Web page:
On April 19, the Union government pushed a law through Parliament to merge Delhi’s three local governments into a single Municipal Corporation of Delhi. The debate sparked by this move is a reminder that despite the presence of local governments, India is missing the spirit of decentralisation.

Public debates on the new Municipal Corporation of Delhi controversy have focused on two questions. First, was the merger a good decision? Which arrangement is better for addressing Delhi’s garbage crisis or finance problems: three local governments or one – or for that matter, two or four?

Home Minister Amit Shah justified the merger by claiming that the single corporation would function more efficiently. A serious answer needs to identify the purposes of local governments (a contested matter) and carefully evaluate past arrangements in Delhi. But in general, policymakers have not explored what type of local governance arrangements would suit India’s big cities and metropolitan areas.

Most cities have single local governments due to historical legacy, not careful scrutiny. A review of the governance needs of big cities should find a prominent place on the public agenda, instead of impromptu and unilateral decisions to replace government architecture.

The second question in public debates is: who has the authority to decide local governance arrangements? Local government is on the Constitution’s State List, which means that the state legislature has law-making jurisdiction. However, Delhi is an exception because its state legislature functions with curtailed powers, which is itself a matter of controversy.

The Union government argues that it has the authority to reconstitute Delhi’s local governments while the state government argues otherwise. Opponents note that the arrangement with three local governments itself came from Delhi’s state legislature in 2011, not the national Parliament.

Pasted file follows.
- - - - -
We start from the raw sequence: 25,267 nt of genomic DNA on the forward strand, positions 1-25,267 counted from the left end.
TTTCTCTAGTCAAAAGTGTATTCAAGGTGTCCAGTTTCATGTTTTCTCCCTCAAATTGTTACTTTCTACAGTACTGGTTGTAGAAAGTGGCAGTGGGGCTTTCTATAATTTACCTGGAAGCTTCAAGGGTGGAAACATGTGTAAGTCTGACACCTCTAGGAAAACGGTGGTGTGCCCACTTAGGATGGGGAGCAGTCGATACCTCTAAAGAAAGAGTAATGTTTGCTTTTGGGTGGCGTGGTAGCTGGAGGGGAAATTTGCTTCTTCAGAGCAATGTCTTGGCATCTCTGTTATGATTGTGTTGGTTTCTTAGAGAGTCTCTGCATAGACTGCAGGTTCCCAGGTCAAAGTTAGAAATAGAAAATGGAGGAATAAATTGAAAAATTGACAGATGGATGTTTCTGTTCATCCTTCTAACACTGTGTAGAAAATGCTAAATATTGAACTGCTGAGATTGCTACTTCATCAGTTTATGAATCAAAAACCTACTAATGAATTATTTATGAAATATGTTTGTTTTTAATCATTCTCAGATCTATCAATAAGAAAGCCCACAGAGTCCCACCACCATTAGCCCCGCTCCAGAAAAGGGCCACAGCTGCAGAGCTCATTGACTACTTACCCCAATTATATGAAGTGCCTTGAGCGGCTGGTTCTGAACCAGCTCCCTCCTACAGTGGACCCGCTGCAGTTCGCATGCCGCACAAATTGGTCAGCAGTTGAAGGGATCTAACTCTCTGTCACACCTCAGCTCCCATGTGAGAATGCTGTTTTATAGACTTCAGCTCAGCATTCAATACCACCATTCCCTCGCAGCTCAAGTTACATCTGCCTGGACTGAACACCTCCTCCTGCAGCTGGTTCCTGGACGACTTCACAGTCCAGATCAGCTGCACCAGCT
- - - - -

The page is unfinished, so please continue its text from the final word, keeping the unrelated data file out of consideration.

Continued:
The second question raises a profound issue about decentralisation, a radical feature of governance that was formally written into the Constitution via an amendment 30 years ago. The issue is how the spirit of decentralisation affects decisions on local governance arrangements.

Whether the authority to create local government lies with the national Parliament or state legislature, both are interested parties since decentralisation will subsequently affect their own powers and responsibilities. Indeed, realpolitik suggests that substantive decentralisation is unlikely to be voluntary.

Benefiting the ruling party

In the current controversy, opponents accuse the national government of centralisation that benefits the ruling party. Proponents of the move accuse the Delhi state government of resisting the merger of local governments for its own political benefit. Without suggesting a false equivalence, we note that both accusations are likely partly true.

Decentralisation suffers when it is implemented in a centralised manner, whether by national or state government. Neither government is particularly concerned about the views of Delhi’s local governments and citizens. (We discount politicised support for the merger since currently Delhi’s local governments are from the same centralised party that controls national government.)

This leads us to ask how the spirit of decentralisation should shape decisions on local governance arrangements, the subject of our book Governing Locally. The constitutional amendments for decentralisation make the spirit abundantly clear. The 74th amendment views urban local governments as “vibrant democratic units of self-government” having “such powers and authority as may be necessary to enable them to carry out the responsibilities conferred upon them”.